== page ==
Some of the more interesting bitcoin and fintech articles from the past few days. Life is really not boring.
— x —
Central banks deposits for you and me – by JP Koning
Revisiting the “central bank digital currency” line of thought, JP Koning points out that it wouldn’t be as disruptive as many of us have been claiming. The Bank of England used to take retail deposits, and still did as recently as 1963. In fact, technically it still does, in that employees can have a private account there (although the Bank has just announced that it will stop this practice),
— x —
Preparing for a World Without Cash – by Max Raskin and David Yermack for the Wall Street Journal
Still revisiting the “central bank digital currency” line of thought, expanding it and expressing it particularly well, this article in the WSJ looks at the advantages…
“There are plenty of advantages. The government would save nearly $1 billion annually by not having to print, store, transport and safeguard physical currency. Tax collection would become much simpler, and tax evasion and money laundering could become prohibitively difficult. Depositors would no longer have to rely on commercial banks to hold their checking accounts, and the government could get out of the risky deposit-insurance business. Commercial banks that wished to keep making loans would raise long-term capital in the debt and equity markets, ending the mismatch between demand deposits and long-term loans that can cause liquidity problems.”
…and the disadvantages:
“Yet the centralization of banking under this system would also create a Leviathan with the power to monitor and control the personal finances of every citizen in the country.”
The authors recognize that implementation would create the toughest problems. And the cost of the implementation could end up being prohibitive, not just from the technology investment, but from the loss of seigniorage.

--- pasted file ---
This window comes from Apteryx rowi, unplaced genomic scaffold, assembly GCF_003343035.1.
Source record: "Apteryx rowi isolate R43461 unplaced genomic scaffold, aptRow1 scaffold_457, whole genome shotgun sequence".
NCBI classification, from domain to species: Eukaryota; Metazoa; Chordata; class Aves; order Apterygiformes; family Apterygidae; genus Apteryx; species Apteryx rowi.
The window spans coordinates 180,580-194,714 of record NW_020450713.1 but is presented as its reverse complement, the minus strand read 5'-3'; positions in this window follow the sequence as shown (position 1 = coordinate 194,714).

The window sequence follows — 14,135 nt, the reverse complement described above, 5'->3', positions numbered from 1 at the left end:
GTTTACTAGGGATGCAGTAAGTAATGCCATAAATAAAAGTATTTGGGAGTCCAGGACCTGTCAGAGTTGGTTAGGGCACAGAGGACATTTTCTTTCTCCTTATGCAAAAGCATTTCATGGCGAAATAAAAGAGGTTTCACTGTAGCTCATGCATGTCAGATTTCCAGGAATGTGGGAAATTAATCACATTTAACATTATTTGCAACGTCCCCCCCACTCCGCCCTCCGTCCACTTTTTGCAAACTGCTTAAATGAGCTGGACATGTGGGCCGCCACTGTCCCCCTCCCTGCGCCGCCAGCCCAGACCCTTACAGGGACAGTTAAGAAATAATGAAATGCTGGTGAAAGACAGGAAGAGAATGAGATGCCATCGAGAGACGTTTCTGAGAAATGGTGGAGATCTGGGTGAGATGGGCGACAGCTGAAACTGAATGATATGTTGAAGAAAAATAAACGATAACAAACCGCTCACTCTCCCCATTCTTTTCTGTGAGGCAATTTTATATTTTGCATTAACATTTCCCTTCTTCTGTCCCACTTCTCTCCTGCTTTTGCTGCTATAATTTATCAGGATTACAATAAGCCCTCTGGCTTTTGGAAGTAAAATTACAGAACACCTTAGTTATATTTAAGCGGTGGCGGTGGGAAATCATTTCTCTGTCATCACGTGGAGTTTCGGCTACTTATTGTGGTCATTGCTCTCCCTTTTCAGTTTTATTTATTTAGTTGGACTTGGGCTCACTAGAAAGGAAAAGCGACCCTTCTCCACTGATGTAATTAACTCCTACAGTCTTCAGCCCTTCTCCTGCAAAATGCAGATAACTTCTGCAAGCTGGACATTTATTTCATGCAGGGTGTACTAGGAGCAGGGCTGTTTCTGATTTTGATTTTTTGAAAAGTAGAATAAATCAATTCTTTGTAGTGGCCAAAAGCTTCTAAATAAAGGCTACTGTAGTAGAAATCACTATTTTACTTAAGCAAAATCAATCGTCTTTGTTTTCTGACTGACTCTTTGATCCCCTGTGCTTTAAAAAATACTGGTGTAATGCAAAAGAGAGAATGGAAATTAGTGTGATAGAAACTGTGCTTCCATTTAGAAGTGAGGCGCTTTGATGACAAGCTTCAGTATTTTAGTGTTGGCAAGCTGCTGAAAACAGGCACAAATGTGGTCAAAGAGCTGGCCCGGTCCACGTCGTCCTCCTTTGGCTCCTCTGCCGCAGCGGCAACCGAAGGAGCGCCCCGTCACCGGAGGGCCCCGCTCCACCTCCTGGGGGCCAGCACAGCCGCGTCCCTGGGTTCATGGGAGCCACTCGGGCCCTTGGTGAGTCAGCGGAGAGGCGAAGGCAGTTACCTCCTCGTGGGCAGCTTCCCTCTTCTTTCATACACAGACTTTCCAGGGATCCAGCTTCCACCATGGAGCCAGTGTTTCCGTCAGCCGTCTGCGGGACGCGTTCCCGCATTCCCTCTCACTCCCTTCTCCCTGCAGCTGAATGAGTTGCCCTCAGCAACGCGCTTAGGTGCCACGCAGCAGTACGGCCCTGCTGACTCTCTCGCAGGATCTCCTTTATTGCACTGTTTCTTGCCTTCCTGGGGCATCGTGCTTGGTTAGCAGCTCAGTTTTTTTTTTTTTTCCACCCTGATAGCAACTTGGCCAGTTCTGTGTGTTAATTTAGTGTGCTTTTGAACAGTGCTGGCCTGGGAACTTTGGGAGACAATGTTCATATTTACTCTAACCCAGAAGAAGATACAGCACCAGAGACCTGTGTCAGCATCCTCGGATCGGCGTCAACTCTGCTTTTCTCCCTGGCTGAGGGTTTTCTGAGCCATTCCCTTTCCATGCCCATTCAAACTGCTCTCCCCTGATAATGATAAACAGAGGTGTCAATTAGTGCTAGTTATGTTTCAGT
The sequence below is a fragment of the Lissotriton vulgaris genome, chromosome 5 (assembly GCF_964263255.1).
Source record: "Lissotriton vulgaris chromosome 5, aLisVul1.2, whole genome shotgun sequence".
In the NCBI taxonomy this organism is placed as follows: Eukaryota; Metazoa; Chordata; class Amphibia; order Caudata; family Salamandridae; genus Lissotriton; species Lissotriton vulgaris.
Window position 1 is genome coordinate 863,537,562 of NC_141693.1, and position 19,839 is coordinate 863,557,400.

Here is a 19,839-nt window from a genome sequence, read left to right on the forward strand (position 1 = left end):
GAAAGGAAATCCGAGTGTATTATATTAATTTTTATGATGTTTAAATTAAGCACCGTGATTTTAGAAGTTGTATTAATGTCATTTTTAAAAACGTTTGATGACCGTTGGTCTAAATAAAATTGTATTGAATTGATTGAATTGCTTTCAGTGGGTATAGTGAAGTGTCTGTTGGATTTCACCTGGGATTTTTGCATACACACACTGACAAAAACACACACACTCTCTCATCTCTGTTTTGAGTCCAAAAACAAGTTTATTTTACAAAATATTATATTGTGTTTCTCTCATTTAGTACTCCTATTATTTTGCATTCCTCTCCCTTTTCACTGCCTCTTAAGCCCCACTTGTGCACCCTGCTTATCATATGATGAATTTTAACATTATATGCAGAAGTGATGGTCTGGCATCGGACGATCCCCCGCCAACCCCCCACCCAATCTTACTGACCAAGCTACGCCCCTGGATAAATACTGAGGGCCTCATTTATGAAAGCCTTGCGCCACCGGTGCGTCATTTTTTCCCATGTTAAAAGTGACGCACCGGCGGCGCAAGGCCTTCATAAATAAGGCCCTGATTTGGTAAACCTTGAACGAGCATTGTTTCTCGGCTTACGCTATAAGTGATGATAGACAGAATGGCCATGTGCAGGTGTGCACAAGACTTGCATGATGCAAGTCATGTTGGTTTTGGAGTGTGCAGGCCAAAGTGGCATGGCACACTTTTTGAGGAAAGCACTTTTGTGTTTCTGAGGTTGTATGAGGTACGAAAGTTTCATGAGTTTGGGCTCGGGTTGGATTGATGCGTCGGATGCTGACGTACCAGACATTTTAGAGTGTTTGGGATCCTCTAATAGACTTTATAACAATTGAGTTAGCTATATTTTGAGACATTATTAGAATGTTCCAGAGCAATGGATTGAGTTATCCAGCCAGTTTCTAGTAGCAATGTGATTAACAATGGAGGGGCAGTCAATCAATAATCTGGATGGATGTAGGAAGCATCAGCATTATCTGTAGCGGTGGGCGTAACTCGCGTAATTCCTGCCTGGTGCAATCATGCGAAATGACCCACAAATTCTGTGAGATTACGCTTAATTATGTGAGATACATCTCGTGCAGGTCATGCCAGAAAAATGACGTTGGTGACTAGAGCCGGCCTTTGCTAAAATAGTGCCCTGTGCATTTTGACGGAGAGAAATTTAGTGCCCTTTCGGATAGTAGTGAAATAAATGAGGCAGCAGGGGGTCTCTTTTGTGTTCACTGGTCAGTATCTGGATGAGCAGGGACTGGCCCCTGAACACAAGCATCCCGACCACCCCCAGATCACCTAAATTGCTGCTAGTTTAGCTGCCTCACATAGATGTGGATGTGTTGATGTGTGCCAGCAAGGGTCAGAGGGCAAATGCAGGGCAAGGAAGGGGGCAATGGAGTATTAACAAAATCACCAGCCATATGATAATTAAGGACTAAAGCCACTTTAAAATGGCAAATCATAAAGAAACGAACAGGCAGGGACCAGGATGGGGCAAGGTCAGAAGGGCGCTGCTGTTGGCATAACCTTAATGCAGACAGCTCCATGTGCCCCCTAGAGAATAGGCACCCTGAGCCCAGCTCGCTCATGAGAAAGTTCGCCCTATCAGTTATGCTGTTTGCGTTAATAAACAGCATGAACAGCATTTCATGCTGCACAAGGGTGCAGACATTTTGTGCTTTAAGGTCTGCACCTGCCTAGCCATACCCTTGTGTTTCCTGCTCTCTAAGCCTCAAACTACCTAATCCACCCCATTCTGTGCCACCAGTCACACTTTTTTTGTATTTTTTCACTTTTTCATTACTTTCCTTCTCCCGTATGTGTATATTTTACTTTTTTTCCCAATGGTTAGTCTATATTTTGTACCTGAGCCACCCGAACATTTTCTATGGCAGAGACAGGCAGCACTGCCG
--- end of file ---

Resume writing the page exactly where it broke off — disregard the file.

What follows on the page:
Additional potential advantages mentioned include the enhanced control of the money supply and its economic impact, and something that I confess I hadn’t thought of: targeted monetary policy.
“The central bank could more easily adjust its monetary policy, because it would have the ability to target specific accounts. For example, the Fed could loosen monetary policy only in economically depressed regions of the country, or for certain depositors, such as senior citizens.”
The idea itself is fascinating, as I’ve said before. But especially intriguing is the frequency with which articles on this theme are appearing in respectable publications and blogs. And get this: bitcoin rarely features in the title these days. It gets mentioned, but not as the main attention grab. Could this be a sign of the idea perhaps growing up a little?
— x —
Why did the mushroom get invited to all the parties?
Because he was a fungi.
(Geddit? Fun guy? Ok.)
— x —
Against tokens (and token crowdsales) – by Preston J. Byrne
The murky legal waters of crypto crowdsales and appcoins in general. Personally, I love how Preston doesn’t hold his punches. (Or maybe he does?)
“The arguments in favour of appcoin crowdsales are dangerously close to a teen-ager’s gripe that their allowance isn’t high enough (make it easy to get investment capital! IPOs are too expensive!) These complaints reflect the fact that many of the people who are advocating for appcoin-friendly law reform have little to no experience of what it’s like to do business in the real world.”
— x —
The Postage Stamp Economy – by Elaine Ou
This article by Elaine Ou manages to be both entertaining and thought-provoking. It’s nice to see that the US Postal Service is keeping up with the times by researching blockchain applications. But Elaine’s right, they should be researching drones instead.
“The report covers many ideas but misses an obvious one: Blockchain postage! Let’s call it PostageCoin. Make it a colored Bitcoin, or issue a digital token. The benefit of a blockchain-based postage stamp is that it can be verifiably exchanged.”
Except, how would we stick a PostageCoin on the envelope? C’mon, that was always the best part of sending something by snail mail, the sticking on of the stamp… 😉
— x —
Russian Government to Abandon Penalties for Bitcoin Use – by Pete Rizzo, for CoinDesk
Oh, really? I wonder why… Anything to do with the Russian Tax Authorities recommending that bitcoin sales be taxed as currency transactions?
Although, according to an EY report, foreign currency transactions are prohibited between residents – so bitcoin wouldn’t be a “foreign” currency? Also, currency transactions can only take place via specially registered entities. Could a Russian BitLicense be in the works?